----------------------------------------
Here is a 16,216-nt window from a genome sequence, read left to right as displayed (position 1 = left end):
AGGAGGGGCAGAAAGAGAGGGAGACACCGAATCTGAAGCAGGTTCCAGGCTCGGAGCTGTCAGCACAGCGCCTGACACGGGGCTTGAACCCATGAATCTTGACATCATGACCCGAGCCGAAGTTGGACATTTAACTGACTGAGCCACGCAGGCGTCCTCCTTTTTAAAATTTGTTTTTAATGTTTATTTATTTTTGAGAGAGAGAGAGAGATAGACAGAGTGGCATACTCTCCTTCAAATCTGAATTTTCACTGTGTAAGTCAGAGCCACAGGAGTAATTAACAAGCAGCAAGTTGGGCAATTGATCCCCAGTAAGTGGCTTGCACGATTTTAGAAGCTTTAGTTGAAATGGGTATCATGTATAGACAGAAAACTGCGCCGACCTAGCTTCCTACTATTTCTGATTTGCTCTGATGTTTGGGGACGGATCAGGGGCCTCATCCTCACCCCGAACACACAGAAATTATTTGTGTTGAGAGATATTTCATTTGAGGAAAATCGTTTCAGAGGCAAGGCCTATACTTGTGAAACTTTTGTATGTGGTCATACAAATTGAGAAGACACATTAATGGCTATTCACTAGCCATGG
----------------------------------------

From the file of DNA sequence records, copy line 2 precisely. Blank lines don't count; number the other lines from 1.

AGGAGGGGCAGAAAGAGAGGGAGACACCGAATCTGAAGCAGGTTCCAGGCTCGGAGCTGTCAGCACAGCGCCTGACACGGGGCTTGAACCCATGAATCTTGACATCATGACCCGAGCCGAAGTTGGACATTTAACTGACTGAGCCACGCAGGCGTCCTCCTTTTTAAAATTTGTTTTTAATGTTTATTTATTTTTGAGAGAGAGAGAGAGATAGACAGAGTGGCATACTCTCCTTCAAATCTGAATTTTCACTGTGTAAGTCAGAGCCACAGGAGTAATTAACAAGCAGCAAGTTGGGCAATTGATCCCCAGTAAGTGGCTTGCACGATTTTAGAAGCTTTAGTTGAAATGGGTATCATGTATAGACAGAAAACTGCGCCGACCTAGCTTCCTACTATTTCTGATTTGCTCTGATGTTTGGGGACGGATCAGGGGCCTCATCCTCACCCCGAACACACAGAAATTATTTGTGTTGAGAGATATTTCATTTGAGGAAAATCGTTTCAGAGGCAAGGCCTATACTTGTGAAACTTTTGTATGTGGTCATACAAATTGAGAAGACACATTAATGGCTATTCACTAGCCATGG